To many in the industry, design optimization is by no means a new concept. But here’s the problem – most of the methods and processes that have been widely adopted are either computationally expensive (meaning they take a long time to complete) or limited by how many design parameters they can tweak at once. Those weaknesses can be caused, among other things, by geometry modelers that don?t permit robust parametric variations, by solvers that are slow or difficult to automate, or by optimizers that are unable to efficiently search more than a handful of variables. By carefully finding, and in some cases building, the best tools to address each of those weaknesses, Aerion engineers were able to take their optimization game to the next level.

Any aircraft configuration determined by the optimization process also must be CAD (Computer-Aided Design) friendly, so engineers and other members of the Aerion team can use these solutions further along in the building process. Therefore, conventional ?mesh-based? deformation methods would not work for our engineers? purposes. So, our engineers developed a scriptable CAD framework called Pascale, which supports the automated CAD model generation and is used inside our optimization framework for geometry deformation. This ?CAD in-the-loop? innovation has allowed the high-fidelity surface of the airframe to be obtained directly from the optimization process. It’s also enabled true scalability, which is one of the most challenging problems to overcome in simulation-driven design.

We evaluated several solvers and found that Cart3D, coupled with its Adjoint Design Framework, was the perfect answer for many of our design challenges. Cart3D’s CFD (Computational Fluid Dynamics) package provides a robust, automated meshing capability, meaning it can compute thousands of simulations for different designs without an engineer adjusting the settings. The Adjoint Design Framework is essentially an optimization process that couples with the flow solver; the name is derived from a mathematical construct called an ?adjoint equation.? Adjoint methods belong to a class of optimization problems called gradient-based methods. Gradient-based methods search and find optimal points quickly for ?well-behaved problems,? as opposed to gradient-free methods like simplex or genetic algorithms. Selecting an adjoint method provides one critical advantage: the time needed to compute the gradients (i.e. how will a small change in each variable impact the performance) is independent of the number of design variables. So now, instead of being limited to a dozen variables as we might have been with other methods, our engineers can control upwards of 120 simultaneously.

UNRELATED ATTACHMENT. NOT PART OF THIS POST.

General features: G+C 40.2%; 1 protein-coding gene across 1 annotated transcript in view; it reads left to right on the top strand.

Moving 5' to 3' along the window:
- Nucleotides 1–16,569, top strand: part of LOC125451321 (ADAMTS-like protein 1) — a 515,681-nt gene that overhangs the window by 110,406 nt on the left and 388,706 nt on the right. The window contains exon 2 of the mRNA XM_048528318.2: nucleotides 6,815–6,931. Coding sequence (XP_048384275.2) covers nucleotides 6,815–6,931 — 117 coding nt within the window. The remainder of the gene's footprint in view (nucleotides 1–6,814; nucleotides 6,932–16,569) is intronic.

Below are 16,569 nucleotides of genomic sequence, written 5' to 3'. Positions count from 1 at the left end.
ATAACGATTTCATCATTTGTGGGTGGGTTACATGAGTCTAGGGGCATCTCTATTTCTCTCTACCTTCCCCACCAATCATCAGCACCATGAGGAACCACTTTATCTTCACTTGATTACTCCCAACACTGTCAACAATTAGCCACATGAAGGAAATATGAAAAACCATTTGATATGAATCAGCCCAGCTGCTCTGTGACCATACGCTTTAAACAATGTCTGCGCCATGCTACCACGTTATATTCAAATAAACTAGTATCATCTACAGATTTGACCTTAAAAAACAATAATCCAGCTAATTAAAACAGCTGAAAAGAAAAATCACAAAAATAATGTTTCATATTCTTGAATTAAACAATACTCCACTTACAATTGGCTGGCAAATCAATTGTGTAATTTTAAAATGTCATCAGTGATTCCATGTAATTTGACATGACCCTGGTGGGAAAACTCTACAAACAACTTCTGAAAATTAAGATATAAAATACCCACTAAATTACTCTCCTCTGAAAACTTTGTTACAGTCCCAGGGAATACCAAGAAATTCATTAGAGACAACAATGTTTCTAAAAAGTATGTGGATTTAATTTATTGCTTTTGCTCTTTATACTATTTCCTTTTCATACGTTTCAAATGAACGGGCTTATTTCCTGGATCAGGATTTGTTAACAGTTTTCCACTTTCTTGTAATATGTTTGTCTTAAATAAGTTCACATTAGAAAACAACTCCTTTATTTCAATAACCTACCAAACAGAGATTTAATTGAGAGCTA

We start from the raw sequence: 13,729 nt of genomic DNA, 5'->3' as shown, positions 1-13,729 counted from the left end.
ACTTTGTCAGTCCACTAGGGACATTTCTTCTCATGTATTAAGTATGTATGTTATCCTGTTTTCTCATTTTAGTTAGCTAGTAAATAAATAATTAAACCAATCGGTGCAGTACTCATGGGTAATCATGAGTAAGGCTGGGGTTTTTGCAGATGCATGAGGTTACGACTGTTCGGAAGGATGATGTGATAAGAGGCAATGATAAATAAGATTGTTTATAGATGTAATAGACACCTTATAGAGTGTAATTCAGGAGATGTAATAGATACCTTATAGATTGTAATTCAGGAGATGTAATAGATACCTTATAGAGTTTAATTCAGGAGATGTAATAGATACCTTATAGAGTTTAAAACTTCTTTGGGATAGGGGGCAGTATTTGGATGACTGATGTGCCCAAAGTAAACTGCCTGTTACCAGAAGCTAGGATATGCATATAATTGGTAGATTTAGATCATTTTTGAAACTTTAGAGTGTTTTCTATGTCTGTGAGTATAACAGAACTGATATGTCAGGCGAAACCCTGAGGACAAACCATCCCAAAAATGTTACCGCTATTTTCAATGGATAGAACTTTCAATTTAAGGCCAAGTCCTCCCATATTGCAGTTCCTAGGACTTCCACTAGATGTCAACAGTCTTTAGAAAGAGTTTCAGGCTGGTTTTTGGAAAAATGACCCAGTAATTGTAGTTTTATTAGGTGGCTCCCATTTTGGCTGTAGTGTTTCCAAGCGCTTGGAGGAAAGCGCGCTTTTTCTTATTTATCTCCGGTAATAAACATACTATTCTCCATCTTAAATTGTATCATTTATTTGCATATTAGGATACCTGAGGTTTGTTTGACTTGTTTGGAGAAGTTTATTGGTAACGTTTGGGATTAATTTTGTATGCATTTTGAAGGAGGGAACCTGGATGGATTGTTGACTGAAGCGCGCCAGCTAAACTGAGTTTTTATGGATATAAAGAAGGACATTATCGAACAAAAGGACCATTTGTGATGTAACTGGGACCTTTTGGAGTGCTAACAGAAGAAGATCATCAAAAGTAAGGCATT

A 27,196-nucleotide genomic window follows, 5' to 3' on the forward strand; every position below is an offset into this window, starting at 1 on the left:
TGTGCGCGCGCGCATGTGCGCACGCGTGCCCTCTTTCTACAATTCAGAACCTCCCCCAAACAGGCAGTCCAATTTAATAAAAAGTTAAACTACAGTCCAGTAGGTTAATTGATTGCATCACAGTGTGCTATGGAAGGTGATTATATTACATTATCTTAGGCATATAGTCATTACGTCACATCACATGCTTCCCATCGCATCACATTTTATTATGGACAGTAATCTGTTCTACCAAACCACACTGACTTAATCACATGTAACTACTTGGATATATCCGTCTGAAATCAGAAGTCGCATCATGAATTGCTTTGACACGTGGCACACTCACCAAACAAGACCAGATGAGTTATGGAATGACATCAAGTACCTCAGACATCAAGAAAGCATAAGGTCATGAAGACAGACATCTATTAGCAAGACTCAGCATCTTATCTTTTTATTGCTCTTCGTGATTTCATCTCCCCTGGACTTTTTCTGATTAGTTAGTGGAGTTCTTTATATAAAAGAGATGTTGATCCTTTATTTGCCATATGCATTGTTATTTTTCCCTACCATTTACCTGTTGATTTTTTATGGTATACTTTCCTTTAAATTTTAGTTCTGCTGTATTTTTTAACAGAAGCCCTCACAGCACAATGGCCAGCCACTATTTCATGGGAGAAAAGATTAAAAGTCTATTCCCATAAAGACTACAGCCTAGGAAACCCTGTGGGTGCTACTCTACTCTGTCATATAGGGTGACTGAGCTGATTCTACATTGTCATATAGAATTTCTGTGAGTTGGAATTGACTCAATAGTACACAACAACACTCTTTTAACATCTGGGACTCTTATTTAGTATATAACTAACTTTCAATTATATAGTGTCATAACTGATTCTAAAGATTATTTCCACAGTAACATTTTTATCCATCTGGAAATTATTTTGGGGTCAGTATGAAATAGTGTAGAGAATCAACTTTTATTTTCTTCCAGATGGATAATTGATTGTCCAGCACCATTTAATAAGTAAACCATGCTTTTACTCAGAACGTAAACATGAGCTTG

Again, the design of the engine inlet is also critical for meeting performance objectives. When the aircraft is cruising at supersonic speeds, the air that is entering the engine must decelerate to low subsonic speeds. In order to achieve that, the inlet needs to create strong shocks (these slow the air), but they also produce pressure losses. An optimal inlet design will slow down the airflow with minimal pressure losses. Inlet aerodynamics show significant non-linear variations, depending on the location of the shock, which makes it challenging for most optimizers to search. To get around the problems caused by such a non-linear design space, the engineers at Aerion have built out a surrogate model of the space using response surface methods (RSM). This model approximates the aerodynamic performance trends across the entire inlet design space using a subset of evaluations and allows for a much more effective search.

We?ve skimmed the surface on just a couple of ways that Aerion is innovating, bringing cutting edge design technologies to bear on difficult engineering challenges, but the culture of innovation is prevalent throughout our organization. Building a supersonic airplane is certainly an impressive feat no matter the circumstance, but our goals of doing it sustainably are ambitious, and even audacious. Sustainable global mobility will help bring people closer by enabling travel, saving time, and preserving the environment. It’s going to take a full-court press to rise to the challenge – lucky for us we brought our A game.

Amelia Earhart was the first female to fly solo across the Atlantic. Emma Lilian Todd was the first female airplane designer. Raymonde de Laroche was the first female to earn her pilot’s license.

These are just a few of the many women who have made their mark in aviation. Their inspiring stories have made an undeniable impact on the industry as a whole and future females pursuing a career in aviation.

In honor of National Women’s History Month, we’re reflecting on the women who have paved the way before us and give thanks to the wonderful women in our lives who inspire us to do and be more. Here’s what a few of our employees had to say about the women they look up to: